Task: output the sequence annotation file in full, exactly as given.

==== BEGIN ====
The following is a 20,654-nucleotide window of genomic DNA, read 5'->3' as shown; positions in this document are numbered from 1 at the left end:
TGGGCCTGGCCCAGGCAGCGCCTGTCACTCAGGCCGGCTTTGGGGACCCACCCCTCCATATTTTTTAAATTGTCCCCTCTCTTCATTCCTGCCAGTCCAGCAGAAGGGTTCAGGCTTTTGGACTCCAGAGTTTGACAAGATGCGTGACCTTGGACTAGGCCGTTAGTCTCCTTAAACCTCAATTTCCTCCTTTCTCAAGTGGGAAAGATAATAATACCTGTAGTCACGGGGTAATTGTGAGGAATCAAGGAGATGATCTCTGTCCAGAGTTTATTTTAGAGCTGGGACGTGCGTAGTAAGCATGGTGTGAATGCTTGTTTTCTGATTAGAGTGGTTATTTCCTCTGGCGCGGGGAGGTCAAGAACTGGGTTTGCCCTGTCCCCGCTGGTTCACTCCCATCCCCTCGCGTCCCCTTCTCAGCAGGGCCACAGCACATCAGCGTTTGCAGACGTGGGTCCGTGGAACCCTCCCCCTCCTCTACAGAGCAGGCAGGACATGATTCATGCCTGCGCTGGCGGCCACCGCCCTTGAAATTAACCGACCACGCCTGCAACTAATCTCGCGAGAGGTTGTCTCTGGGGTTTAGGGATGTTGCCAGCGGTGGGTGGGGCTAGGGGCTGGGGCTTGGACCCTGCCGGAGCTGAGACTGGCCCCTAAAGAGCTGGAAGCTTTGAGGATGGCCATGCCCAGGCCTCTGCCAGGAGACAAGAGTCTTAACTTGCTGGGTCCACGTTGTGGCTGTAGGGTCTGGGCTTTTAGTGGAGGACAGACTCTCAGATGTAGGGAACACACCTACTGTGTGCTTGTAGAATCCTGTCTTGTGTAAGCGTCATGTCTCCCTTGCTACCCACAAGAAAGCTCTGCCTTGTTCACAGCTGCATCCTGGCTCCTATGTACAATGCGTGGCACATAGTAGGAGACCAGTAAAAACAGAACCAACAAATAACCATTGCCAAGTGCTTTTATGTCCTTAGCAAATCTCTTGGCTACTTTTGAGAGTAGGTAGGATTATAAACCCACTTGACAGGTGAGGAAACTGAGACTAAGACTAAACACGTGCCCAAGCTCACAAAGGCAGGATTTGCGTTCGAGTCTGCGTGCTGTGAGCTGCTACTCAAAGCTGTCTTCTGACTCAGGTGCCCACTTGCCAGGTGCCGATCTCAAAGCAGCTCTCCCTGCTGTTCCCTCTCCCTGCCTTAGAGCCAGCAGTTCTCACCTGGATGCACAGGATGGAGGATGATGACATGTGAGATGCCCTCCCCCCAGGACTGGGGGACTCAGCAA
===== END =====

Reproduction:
The following is a 20,654-nucleotide window of genomic DNA, read 5'->3' as shown; positions in this document are numbered from 1 at the left end:
TGGGCCTGGCCCAGGCAGCGCCTGTCACTCAGGCCGGCTTTGGGGACCCACCCCTCCATATTTTTTAAATTGTCCCCTCTCTTCATTCCTGCCAGTCCAGCAGAAGGGTTCAGGCTTTTGGACTCCAGAGTTTGACAAGATGCGTGACCTTGGACTAGGCCGTTAGTCTCCTTAAACCTCAATTTCCTCCTTTCTCAAGTGGGAAAGATAATAATACCTGTAGTCACGGGGTAATTGTGAGGAATCAAGGAGATGATCTCTGTCCAGAGTTTATTTTAGAGCTGGGACGTGCGTAGTAAGCATGGTGTGAATGCTTGTTTTCTGATTAGAGTGGTTATTTCCTCTGGCGCGGGGAGGTCAAGAACTGGGTTTGCCCTGTCCCCGCTGGTTCACTCCCATCCCCTCGCGTCCCCTTCTCAGCAGGGCCACAGCACATCAGCGTTTGCAGACGTGGGTCCGTGGAACCCTCCCCCTCCTCTACAGAGCAGGCAGGACATGATTCATGCCTGCGCTGGCGGCCACCGCCCTTGAAATTAACCGACCACGCCTGCAACTAATCTCGCGAGAGGTTGTCTCTGGGGTTTAGGGATGTTGCCAGCGGTGGGTGGGGCTAGGGGCTGGGGCTTGGACCCTGCCGGAGCTGAGACTGGCCCCTAAAGAGCTGGAAGCTTTGAGGATGGCCATGCCCAGGCCTCTGCCAGGAGACAAGAGTCTTAACTTGCTGGGTCCACGTTGTGGCTGTAGGGTCTGGGCTTTTAGTGGAGGACAGACTCTCAGATGTAGGGAACACACCTACTGTGTGCTTGTAGAATCCTGTCTTGTGTAAGCGTCATGTCTCCCTTGCTACCCACAAGAAAGCTCTGCCTTGTTCACAGCTGCATCCTGGCTCCTATGTACAATGCGTGGCACATAGTAGGAGACCAGTAAAAACAGAACCAACAAATAACCATTGCCAAGTGCTTTTATGTCCTTAGCAAATCTCTTGGCTACTTTTGAGAGTAGGTAGGATTATAAACCCACTTGACAGGTGAGGAAACTGAGACTAAGACTAAACACGTGCCCAAGCTCACAAAGGCAGGATTTGCGTTCGAGTCTGCGTGCTGTGAGCTGCTACTCAAAGCTGTCTTCTGACTCAGGTGCCCACTTGCCAGGTGCCGATCTCAAAGCAGCTCTCCCTGCTGTTCCCTCTCCCTGCCTTAGAGCCAGCAGTTCTCACCTGGATGCACAGGATGGAGGATGATGACATGTGAGATGCCCTCCCCCCAGGACTGGGGGACTCAGCAA